For a small business, expanding overseas is never easy. It becomes all the more challenging if the small business in question is based in the Middle East. Even for small businesses in the UAE - a country without conflict - the perception of the Middle East by Western countries may lead to skepticism from customers. Western buyers may refuse to pay for goods until they arrive. Even when a customer pays upfront, political, or economic issues in the buyer’s region may prevent the transaction from being completed. In situations like these, an export letter of credit becomes an advantage. As we will discuss, an export LC primarily protects an exporter against non-payment by a customer.
A letter of credit can be difficult for small businesses in the UAE to secure. For this reason, small business owners are advised to seek the help of a trade finance agency before applying for one. A reputable agency, such as Credico Capital, will guide you through the application process and issue an LC on time. Unlike some other trade finance agencies in Dubai, Credico Capital deals with both import and export LCs.
An export letter of credit is more or less an insurance policy. It helps to ensure that the seller will be compensated for their goods or services when they are dealing with an overseas party. By doing so, an export LC allows unfamiliar importers and exporters to build trust and, in many circumstances, forge a lengthy working relationship. It also provides the exporter with the confidence needed to commit themselves to the project entirely.
When a seller requests an export letter of credit, they may enlist a trade finance agency to negotiate with the buyer on their behalf. The buyer, meanwhile, may turn to a trade finance agency of their own. The banks of both the importer and the exporter will likely be involved in this process as well. Once all parties have agreed on the terms of the LC, it is drawn up and made official.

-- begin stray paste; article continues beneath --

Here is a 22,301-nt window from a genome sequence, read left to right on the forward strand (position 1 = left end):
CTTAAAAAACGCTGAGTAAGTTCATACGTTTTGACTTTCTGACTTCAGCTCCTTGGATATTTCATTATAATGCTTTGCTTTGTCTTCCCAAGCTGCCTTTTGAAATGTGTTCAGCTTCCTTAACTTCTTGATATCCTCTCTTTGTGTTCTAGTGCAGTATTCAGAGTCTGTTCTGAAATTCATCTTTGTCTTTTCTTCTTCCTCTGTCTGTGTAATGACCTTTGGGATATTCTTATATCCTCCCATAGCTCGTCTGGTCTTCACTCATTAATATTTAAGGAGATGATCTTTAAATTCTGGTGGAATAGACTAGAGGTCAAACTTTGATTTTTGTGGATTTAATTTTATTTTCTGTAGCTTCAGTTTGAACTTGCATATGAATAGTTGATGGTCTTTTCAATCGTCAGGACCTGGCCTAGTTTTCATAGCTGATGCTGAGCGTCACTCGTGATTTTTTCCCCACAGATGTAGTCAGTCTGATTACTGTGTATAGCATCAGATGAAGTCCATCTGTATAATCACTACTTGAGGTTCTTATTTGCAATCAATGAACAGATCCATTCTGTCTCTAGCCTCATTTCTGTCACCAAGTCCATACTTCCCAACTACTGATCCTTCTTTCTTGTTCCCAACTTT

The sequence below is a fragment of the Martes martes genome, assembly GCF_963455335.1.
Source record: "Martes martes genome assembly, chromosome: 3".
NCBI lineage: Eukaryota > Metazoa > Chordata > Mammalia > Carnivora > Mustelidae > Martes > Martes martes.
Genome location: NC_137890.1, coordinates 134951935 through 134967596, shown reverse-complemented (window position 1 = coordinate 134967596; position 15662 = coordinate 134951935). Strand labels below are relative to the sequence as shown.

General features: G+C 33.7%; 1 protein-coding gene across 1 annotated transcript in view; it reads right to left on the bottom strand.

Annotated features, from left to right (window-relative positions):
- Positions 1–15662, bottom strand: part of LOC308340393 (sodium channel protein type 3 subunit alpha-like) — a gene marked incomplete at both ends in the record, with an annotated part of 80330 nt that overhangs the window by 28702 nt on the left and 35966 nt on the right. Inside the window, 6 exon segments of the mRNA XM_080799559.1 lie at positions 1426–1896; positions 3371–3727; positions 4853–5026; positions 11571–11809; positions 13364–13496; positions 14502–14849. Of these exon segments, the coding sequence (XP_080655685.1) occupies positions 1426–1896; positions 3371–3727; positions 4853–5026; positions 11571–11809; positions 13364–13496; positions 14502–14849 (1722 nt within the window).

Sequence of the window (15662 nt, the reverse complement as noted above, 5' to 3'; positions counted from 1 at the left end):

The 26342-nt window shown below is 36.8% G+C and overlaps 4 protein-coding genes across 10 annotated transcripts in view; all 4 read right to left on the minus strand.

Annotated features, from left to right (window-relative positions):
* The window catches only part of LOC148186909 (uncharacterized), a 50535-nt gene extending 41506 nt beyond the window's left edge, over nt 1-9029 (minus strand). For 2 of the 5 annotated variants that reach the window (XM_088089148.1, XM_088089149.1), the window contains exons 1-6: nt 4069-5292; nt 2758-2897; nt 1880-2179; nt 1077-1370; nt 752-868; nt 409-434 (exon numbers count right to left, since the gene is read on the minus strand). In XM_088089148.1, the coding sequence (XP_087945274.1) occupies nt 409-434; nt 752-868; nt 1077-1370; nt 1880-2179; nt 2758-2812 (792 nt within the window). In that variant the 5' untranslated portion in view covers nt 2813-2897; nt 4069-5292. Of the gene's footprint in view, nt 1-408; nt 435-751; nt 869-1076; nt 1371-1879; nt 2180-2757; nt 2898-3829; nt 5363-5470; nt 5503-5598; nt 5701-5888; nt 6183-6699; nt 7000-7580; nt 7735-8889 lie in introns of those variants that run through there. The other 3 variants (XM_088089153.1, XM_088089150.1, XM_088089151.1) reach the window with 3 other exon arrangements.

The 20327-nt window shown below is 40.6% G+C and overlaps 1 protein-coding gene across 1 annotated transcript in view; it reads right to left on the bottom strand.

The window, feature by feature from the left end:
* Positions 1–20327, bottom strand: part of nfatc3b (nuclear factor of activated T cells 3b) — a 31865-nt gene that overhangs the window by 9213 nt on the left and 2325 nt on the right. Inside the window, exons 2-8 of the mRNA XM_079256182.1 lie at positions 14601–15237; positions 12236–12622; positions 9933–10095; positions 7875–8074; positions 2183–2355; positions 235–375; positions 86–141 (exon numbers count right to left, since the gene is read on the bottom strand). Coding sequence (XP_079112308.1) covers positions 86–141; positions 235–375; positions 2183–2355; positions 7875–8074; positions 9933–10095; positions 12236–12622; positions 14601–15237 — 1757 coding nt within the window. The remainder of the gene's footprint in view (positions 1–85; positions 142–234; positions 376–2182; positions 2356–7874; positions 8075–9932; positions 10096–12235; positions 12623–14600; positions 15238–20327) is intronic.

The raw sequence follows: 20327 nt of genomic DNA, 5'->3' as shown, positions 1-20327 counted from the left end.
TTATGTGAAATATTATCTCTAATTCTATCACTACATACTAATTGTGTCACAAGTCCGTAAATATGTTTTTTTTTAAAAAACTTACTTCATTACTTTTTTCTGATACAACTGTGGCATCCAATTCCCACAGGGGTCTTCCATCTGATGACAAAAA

As mentioned, the primary advantage of an export letter of credit is that guarantees made to the exporter. However, there are many other additional benefits to obtaining an export LC. If you produce custom made goods, you can be sure that this heightened devotion will result in higher quality products. Likewise, your staff will perform with greater enthusiasm once they are confident you have the means to pay their salaries.
Small businesses, particularly those in their early days, regularly work with first-time clients. An export LC will help develop a higher level of trust between both parties. In short, an export LC will help to turn your first-time customer into a repeat client. When this becomes a reality, you should consider pursuing a revolving letter of credit.
For many small businesses, keeping their expenses to a minimum is the key to survival. As a result, some small business owners in the United Arab Emirates may be reluctant to spend money on a trade finance agency. Instead, they may choose to pursue an export letter of credit independently. Unless you are an export LC expert, this is not a good idea. If your buyer consults a trade finance agency when you request a letter of credit, they will likely be able to draw up a deal which heavily favors them. Without a trade finance agency such as Credico Capital in your corner, you may end up agreeing to such a contract.
Some exporters even choose to forgo an export letter of credit altogether. While this is somewhat understandable when trading with a long-time client, neglecting to pursue an export LC with a first-time customer is a significant risk. With nothing to protect you in the event of non-payment, you will incur the full financial loss if there is a problem with the customer’s payment. It can also severely impact your ability to continue production and pay your staff, leading to disastrous consequences for your business.
For those who would like to consider alternatives to an export LC, there is export credit insurance. Much like an export letter of credit, export credit insurance is designed to protect sellers should a problem arise with an overseas transaction. However, it requires you to pay a premium to an insurance company. This premium could cover anything from a single invoice to every single purchase with an overseas buyer.
Should a customer fail to send a payment for goods even after shipping, your policy provider will supply you with compensation. The issue with export credit insurance is that most policies will not cover you for the full cost of the unreceived payment. Instead, they are more likely to pay in the neighborhood of 85% of what you’re owed. It's also worth noting that export credit insurance, unlike an export LC, is not suitable for larger transactions.